For more information about the FSMA, click here for a brief overview of what it is and how it will change the transportation industry.
With the new rule for the Food Safety Modernization Act: Sanitary Transportation of Human and Animal food, we are being forced to think about the quality and sanitation of our food. But the rules for food safety don’t apply only to transportation companies. The warnings and rules also apply to at-home food sanitation.
The FSMA rule 7 Deals with several topics where food safety in concerned: Separating Food, Sanitation of Surface and Refrigeration of food.
In the new rule foods must be kept separate during shipping. This precaution is to reduce the risk of cross contamination which occurs when one food needing to cooked to a certain temperature or needing to be refrigerated comes into contact with another food that is consumption ready. This commonly happens when for instance, chicken touches an apple. A person may bite into the apple fully confident that the apple is safe, and find themselves with a horrible stomach ache minutes later from ingesting raw chicken, of even contract a food-borne illness.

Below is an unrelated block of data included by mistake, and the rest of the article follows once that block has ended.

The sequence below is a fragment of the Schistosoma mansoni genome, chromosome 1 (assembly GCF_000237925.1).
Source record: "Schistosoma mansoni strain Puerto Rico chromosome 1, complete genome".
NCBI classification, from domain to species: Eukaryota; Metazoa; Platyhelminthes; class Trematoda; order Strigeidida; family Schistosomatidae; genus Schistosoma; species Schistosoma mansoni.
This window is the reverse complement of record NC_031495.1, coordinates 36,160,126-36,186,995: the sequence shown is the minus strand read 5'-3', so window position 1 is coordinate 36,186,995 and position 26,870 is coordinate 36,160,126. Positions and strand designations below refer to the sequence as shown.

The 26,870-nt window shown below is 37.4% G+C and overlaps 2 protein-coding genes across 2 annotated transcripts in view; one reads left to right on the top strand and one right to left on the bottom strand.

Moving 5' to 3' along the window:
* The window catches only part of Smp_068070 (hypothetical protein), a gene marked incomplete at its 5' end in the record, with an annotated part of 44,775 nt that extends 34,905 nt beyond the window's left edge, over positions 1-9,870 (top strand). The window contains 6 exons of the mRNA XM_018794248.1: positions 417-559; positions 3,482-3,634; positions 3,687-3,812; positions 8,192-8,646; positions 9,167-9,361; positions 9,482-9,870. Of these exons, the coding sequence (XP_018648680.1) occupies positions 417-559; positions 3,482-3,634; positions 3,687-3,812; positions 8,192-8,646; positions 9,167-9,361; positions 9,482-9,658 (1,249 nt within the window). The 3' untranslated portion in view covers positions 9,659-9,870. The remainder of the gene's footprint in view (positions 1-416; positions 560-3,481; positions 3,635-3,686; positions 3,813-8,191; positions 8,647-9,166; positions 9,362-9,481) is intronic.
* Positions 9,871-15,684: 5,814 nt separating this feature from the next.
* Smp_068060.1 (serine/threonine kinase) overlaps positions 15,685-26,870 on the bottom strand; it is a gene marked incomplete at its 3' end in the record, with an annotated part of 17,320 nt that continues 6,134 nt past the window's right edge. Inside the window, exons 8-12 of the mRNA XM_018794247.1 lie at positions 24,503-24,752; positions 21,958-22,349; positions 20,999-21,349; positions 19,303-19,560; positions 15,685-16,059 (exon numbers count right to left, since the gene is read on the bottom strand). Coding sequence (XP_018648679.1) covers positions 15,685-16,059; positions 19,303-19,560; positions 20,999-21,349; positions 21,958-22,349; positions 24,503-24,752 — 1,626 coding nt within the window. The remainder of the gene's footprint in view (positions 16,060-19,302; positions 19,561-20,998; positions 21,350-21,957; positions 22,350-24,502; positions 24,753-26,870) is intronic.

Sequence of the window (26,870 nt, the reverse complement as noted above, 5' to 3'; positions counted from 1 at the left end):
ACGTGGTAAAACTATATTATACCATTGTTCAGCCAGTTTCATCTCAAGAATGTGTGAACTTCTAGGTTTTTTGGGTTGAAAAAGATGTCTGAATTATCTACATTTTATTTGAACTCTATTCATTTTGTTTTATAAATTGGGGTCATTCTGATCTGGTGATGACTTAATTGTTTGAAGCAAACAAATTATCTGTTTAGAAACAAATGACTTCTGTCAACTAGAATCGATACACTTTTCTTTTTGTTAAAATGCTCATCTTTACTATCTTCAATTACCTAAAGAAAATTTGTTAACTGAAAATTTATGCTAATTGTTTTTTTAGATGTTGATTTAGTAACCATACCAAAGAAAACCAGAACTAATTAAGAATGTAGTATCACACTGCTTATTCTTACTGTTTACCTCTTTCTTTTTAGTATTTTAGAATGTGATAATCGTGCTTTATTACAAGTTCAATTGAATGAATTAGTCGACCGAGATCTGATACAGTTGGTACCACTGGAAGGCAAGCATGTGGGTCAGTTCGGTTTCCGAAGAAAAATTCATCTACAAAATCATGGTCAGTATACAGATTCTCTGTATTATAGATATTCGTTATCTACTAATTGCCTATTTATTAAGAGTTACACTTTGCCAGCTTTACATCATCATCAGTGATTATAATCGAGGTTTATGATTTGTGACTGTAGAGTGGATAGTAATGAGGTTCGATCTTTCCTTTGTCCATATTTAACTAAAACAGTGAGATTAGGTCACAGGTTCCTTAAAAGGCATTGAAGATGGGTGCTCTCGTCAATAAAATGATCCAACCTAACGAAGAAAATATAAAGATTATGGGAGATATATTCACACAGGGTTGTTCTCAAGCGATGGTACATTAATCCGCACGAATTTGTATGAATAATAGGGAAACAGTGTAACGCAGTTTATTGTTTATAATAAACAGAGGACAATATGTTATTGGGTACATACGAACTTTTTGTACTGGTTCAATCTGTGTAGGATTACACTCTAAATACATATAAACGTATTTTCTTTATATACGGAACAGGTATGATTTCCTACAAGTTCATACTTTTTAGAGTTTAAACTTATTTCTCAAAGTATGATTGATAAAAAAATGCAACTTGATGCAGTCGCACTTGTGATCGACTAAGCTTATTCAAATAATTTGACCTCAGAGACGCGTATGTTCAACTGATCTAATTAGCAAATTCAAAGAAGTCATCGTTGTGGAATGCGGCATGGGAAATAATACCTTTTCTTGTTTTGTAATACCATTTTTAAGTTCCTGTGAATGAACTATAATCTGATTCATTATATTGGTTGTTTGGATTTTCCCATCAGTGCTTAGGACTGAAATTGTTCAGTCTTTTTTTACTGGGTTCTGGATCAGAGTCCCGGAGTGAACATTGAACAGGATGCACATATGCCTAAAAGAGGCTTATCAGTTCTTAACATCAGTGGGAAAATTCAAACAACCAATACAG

In the new rule 7 for FSMA foods must be shipped in entirely different loads and must be washed out in between loads to prevent cross contamination. At home, it is not possible to keep each food item in a separate refrigerator, so the question is, how to ensure no cross contamination after the food product has made it safely to your home?
All the careful shipping and safety measures in the world will be of no good if simple at home precautions are not taken
The Food Safety Modernization (FSMA) rule 7 talks specifically about the cleanliness of the truck itself when transporting goods.
This is because no matter how segregated the food is, if the surface is dirty, the food will become dirty and possibly cross-contaminated. The same goes for inside your house.
If you have cut chicken on a surface, and you place an apple on the surface to cut, the apple is now contaminated. You need to clean the surface in-between putting different foods on them the same way trucks need to be washed out in between loads. And just like trucks, surfaces need more than a simple wipe down. They need to be cleaned with soap and water and then dry before placing other kinds of food on the same surface. This ensures that any microbes or bacteria are killed and washed away.
Perhaps the biggest reason for the new rules being added is the problems with refrigeration during transport that the FDA noticed. Foods needing refrigeration start going bad as soon as they leave the refrigerator. According to the FDA, food becomes questionable when it has been exposed to temperatures above 40 degrees Fahrenheit for more than two hours. Even when food is properly refrigerated it wont last forever.
If you follow these simple rules, you can be assured that your food is safe to eat.